Every couple has arguments, and everyone says things they don’t mean in the heat of the moment. That’s why sometimes it’s better to say nothing at all and wait for cooler heads to prevail. Sheri Gaskins and Tony A. Gaskins Jr., authors of A WOMAN’S INFLUENCE, share their advice (based on their own relationship experience) on how and when to use silence to get past disagreements.
Sometimes being silent is the best way to handle things, in my opinion. When you are angry, if you respond right away, you can say things you didn’t mean and cause more issues than what you started with. Very early on in our relationship, when Tony would get snappy or respond in a way I didn’t appreciate, I would give him my version of the silent treatment. It was definitely based on the behavior psychology techniques we learned while working in a group home. While in the group home, I was promoted to behavior specialist, so I was writing behavior plans for developmentally disabled men, and I got to see the data on how the techniques worked in different situations. Some of the techniques stuck, and the “ignore—redirect” technique was and is still one of my favorites.
This is for situations that are just attention seeking and don’t require a real conversation. It’s usually when one of us is getting an attitude for no reason or really snappy in a way that the other doesn’t appreciate. So, for example, if Tony is in a bad mood and kind of snappy about things that don’t really matter, I see that as attention-seeking behavior and I don’t reinforce it. Anything you reinforce will continue. It doesn’t necessarily require me addressing it with him, because most times he already knows he is being snappy. I ignore the behavior, but I don’t engage with him about it because that attention just reinforces the behavior. People don’t realize that even negative attention is attention. I continue with the day as if nothing has happened. I am not engaging in frivolous conversation with him, but I am still talking to him, and I continue to be happy and content as if nothing is bothering me. I will ask him if he is ready for dinner or questions like that but nothing extra. The goal is for him to feel that I don’t appreciate the behavior and also realize that it’s not going to get the result he expected. His attitude isn’t going to affect my attitude. Once a person realizes that you aren’t going to be affected by their behavior, you will start to see less and less of that behavior from them. …
A lot of the time, we don’t realize we are reinforcing negative behaviors in our relationship by snapping back or giving the behavior the attention the other person is looking for. Sometimes we can accomplish more with silence than we can with words. It takes a lot of maturity to handle things this way, but I promise you, it’s very effective. It’s much easier to snap back and get into an argument, but if you can learn to recognize the behavior as attention seeking and nothing personal against you, it’s easier to have no visible response to it. Of course, different situations that require different approaches; this is just for the small and petty things that can build up and cause bigger arguments when not handled properly. So next time you feel like something is a little off, try ignoring the behavior, and that will help redirect the behavior both in the moment and in the future.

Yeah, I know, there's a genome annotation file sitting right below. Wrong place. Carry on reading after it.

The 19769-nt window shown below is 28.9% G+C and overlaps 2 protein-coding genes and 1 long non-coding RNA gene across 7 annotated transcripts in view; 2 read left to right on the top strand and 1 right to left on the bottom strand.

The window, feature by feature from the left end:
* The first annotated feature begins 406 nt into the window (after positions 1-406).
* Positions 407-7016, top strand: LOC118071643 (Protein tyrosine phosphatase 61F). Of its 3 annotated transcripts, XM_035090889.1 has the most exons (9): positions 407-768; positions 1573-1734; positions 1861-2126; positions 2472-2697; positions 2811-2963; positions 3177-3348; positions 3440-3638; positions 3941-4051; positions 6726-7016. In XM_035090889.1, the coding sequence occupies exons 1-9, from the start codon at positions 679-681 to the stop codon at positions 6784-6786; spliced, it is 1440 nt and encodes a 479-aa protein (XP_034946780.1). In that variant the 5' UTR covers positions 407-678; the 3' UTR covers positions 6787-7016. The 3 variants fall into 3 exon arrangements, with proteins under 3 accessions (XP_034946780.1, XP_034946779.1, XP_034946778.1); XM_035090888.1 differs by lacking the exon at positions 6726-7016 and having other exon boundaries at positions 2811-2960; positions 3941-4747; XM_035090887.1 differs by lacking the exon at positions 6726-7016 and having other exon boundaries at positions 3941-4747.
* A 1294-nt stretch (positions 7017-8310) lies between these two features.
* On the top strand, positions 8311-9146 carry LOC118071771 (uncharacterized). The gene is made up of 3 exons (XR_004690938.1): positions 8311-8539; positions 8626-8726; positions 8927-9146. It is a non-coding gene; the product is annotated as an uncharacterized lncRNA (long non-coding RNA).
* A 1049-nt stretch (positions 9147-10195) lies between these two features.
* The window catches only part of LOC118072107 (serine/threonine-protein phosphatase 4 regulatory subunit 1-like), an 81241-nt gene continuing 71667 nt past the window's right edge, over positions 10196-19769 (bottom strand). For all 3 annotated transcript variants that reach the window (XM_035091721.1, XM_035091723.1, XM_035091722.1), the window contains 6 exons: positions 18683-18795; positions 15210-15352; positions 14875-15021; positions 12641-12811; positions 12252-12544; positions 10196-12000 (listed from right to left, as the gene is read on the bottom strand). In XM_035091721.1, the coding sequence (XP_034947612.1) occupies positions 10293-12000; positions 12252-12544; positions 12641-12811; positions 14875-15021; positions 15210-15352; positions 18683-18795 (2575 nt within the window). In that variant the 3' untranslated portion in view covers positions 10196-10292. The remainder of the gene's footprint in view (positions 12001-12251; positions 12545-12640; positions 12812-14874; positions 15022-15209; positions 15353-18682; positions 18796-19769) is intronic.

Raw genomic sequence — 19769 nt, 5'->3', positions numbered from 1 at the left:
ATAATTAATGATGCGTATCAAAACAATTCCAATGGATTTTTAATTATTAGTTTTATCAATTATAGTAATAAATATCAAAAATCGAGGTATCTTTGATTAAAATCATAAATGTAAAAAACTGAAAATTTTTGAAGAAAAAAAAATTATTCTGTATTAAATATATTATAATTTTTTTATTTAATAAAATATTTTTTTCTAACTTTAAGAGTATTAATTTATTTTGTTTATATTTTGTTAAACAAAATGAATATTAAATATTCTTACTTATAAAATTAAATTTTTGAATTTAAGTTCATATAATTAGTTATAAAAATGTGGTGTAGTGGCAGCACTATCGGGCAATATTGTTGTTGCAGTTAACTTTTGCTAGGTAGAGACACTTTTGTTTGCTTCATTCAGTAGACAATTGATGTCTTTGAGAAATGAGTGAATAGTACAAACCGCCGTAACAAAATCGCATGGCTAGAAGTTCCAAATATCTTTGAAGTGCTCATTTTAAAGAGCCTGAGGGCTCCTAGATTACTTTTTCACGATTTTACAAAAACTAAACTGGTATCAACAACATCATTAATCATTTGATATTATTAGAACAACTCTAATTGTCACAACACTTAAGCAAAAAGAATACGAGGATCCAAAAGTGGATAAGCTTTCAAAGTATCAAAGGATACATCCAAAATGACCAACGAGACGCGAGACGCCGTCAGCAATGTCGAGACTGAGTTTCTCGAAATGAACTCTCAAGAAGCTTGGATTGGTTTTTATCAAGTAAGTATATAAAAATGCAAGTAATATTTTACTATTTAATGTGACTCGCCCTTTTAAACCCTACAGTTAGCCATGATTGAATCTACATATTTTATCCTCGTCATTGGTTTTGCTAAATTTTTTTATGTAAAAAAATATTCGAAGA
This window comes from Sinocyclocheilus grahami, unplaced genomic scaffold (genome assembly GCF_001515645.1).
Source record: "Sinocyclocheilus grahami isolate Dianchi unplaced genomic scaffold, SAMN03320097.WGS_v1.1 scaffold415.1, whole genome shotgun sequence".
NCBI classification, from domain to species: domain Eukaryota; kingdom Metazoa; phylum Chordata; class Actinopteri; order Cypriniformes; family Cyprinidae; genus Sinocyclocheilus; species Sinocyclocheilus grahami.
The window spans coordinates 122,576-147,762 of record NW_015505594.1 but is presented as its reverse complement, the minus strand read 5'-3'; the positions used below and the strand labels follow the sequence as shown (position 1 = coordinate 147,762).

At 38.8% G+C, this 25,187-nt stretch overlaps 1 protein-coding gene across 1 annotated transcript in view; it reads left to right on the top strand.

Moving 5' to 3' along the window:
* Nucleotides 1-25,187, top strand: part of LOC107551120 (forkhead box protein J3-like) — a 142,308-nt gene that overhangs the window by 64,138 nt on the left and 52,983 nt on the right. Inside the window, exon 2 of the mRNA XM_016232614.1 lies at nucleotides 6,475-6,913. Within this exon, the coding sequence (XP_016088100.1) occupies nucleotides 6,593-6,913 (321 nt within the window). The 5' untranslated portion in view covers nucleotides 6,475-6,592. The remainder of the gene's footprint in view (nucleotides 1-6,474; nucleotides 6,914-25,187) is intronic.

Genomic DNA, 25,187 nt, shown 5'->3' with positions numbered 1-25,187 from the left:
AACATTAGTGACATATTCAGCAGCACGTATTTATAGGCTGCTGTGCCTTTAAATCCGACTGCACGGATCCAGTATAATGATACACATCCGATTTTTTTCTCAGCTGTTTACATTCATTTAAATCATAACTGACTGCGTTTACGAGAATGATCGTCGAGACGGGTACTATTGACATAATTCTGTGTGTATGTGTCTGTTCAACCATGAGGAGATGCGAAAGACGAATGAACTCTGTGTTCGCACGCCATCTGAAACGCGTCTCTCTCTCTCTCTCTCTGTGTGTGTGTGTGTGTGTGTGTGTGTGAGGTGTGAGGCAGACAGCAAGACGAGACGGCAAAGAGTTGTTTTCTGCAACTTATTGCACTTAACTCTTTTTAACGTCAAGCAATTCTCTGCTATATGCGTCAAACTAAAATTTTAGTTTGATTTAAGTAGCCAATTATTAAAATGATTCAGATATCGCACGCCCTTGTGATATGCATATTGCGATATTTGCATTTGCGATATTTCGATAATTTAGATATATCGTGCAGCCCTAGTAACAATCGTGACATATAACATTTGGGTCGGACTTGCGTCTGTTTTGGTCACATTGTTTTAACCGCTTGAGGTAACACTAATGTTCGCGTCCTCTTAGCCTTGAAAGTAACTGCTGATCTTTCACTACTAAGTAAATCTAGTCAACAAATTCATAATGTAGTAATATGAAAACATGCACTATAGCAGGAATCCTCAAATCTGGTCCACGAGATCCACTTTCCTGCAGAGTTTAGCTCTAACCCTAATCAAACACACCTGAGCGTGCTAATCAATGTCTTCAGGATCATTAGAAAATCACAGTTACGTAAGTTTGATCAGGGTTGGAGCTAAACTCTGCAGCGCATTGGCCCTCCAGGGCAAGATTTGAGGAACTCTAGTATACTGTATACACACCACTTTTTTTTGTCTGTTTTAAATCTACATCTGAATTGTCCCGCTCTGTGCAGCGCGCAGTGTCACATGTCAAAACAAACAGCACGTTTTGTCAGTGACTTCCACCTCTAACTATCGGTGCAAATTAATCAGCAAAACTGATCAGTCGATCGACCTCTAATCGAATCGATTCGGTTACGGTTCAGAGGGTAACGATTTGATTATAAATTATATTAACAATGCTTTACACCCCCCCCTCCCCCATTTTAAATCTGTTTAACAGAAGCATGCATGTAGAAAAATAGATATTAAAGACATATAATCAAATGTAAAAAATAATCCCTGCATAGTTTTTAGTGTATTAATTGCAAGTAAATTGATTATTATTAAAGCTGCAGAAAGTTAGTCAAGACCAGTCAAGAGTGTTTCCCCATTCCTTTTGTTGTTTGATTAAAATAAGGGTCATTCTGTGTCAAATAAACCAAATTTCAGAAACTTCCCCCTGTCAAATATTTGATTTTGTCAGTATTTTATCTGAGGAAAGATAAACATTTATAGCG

How and When to Use Silence
- Silence is a great way to address attention-seeking behavior.
- Examples of attention-seeking behavior include a bad attitude and snappy responses.
- Don’t respond with the same behavior.
- Recognize the other person’s behavior and ignore it.
- Continue in the same positive way as if nothing the other person has said or done has bothered you.
- When negative behavior isn’t reinforced (given attention), its frequency tends to decrease.
For 18 time-tested truths about how a woman’s influence can shift a relationship for the better, pick up a copy of A WOMAN’S INFLUENCE by Tony A. Gaskins and Sheri Gaskins.
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Excerpted from A Woman’s Influence by Tony A. Gaskins Jr. and Sheri Gaskins. Copyright © 2020 by Soul Writers, LLC. Used by permission of the publisher. All rights reserved.
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